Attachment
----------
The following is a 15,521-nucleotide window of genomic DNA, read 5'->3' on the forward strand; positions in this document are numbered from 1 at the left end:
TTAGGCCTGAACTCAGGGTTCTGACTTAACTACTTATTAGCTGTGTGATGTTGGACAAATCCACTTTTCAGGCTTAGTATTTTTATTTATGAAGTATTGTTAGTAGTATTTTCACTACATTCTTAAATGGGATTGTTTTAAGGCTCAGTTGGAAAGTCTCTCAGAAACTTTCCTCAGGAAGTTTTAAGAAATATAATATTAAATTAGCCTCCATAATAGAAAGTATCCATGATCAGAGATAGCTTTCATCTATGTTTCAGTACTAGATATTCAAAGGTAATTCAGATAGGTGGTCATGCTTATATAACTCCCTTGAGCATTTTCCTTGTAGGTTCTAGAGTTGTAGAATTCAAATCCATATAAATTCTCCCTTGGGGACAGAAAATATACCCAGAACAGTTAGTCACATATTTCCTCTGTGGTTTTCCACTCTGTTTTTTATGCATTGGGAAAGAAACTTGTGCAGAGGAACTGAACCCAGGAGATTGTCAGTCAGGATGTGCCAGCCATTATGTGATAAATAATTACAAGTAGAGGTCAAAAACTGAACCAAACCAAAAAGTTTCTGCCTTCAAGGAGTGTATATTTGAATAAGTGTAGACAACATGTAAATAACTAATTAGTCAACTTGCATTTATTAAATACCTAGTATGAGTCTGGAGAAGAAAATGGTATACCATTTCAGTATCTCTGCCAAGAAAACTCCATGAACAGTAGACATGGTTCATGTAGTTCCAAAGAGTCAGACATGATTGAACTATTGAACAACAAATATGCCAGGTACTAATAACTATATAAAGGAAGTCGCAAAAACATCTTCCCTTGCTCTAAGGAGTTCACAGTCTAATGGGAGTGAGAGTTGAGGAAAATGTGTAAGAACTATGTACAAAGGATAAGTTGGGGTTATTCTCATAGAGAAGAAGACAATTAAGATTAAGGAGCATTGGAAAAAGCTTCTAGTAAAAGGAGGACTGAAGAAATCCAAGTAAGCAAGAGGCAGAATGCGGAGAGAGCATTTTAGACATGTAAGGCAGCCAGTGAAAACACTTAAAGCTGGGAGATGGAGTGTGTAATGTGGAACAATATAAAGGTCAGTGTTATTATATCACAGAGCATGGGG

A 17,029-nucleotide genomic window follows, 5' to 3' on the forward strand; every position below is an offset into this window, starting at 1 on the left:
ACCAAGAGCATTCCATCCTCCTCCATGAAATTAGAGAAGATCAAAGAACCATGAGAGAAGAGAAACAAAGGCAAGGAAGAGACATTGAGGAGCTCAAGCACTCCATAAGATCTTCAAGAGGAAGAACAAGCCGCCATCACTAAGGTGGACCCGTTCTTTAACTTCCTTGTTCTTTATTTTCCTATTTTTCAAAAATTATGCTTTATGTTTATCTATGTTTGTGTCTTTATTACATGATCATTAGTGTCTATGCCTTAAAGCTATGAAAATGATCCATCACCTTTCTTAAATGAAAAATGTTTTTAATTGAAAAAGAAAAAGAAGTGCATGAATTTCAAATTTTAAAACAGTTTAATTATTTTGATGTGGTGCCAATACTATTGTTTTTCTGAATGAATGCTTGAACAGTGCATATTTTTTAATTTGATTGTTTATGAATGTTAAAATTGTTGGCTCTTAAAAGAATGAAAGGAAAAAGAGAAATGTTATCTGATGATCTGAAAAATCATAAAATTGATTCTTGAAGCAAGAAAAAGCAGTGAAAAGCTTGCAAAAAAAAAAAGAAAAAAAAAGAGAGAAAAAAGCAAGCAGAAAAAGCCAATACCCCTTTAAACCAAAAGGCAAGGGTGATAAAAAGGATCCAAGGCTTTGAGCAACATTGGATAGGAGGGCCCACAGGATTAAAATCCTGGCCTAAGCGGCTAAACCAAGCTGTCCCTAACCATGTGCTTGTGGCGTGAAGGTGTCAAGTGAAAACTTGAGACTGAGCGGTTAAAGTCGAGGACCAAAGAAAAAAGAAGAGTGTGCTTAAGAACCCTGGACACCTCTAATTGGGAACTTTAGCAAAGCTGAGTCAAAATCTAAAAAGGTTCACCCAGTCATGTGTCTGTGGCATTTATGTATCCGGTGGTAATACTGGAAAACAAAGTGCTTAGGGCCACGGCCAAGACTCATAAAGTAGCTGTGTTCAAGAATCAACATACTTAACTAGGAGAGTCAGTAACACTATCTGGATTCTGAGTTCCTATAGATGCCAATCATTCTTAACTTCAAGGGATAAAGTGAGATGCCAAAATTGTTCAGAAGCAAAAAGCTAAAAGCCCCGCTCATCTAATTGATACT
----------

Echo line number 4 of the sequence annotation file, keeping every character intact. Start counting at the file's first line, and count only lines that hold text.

ACCAAGAGCATTCCATCCTCCTCCATGAAATTAGAGAAGATCAAAGAACCATGAGAGAAGAGAAACAAAGGCAAGGAAGAGACATTGAGGAGCTCAAGCACTCCATAAGATCTTCAAGAGGAAGAACAAGCCGCCATCACTAAGGTGGACCCGTTCTTTAACTTCCTTGTTCTTTATTTTCCTATTTTTCAAAAATTATGCTTTATGTTTATCTATGTTTGTGTCTTTATTACATGATCATTAGTGTCTATGCCTTAAAGCTATGAAAATGATCCATCACCTTTCTTAAATGAAAAATGTTTTTAATTGAAAAAGAAAAAGAAGTGCATGAATTTCAAATTTTAAAACAGTTTAATTATTTTGATGTGGTGCCAATACTATTGTTTTTCTGAATGAATGCTTGAACAGTGCATATTTTTTAATTTGATTGTTTATGAATGTTAAAATTGTTGGCTCTTAAAAGAATGAAAGGAAAAAGAGAAATGTTATCTGATGATCTGAAAAATCATAAAATTGATTCTTGAAGCAAGAAAAAGCAGTGAAAAGCTTGCAAAAAAAAAAAGAAAAAAAAAGAGAGAAAAAAGCAAGCAGAAAAAGCCAATACCCCTTTAAACCAAAAGGCAAGGGTGATAAAAAGGATCCAAGGCTTTGAGCAACATTGGATAGGAGGGCCCACAGGATTAAAATCCTGGCCTAAGCGGCTAAACCAAGCTGTCCCTAACCATGTGCTTGTGGCGTGAAGGTGTCAAGTGAAAACTTGAGACTGAGCGGTTAAAGTCGAGGACCAAAGAAAAAAGAAGAGTGTGCTTAAGAACCCTGGACACCTCTAATTGGGAACTTTAGCAAAGCTGAGTCAAAATCTAAAAAGGTTCACCCAGTCATGTGTCTGTGGCATTTATGTATCCGGTGGTAATACTGGAAAACAAAGTGCTTAGGGCCACGGCCAAGACTCATAAAGTAGCTGTGTTCAAGAATCAACATACTTAACTAGGAGAGTCAGTAACACTATCTGGATTCTGAGTTCCTATAGATGCCAATCATTCTTAACTTCAAGGGATAAAGTGAGATGCCAAAATTGTTCAGAAGCAAAAAGCTAAAAGCCCCGCTCATCTAATTGATACT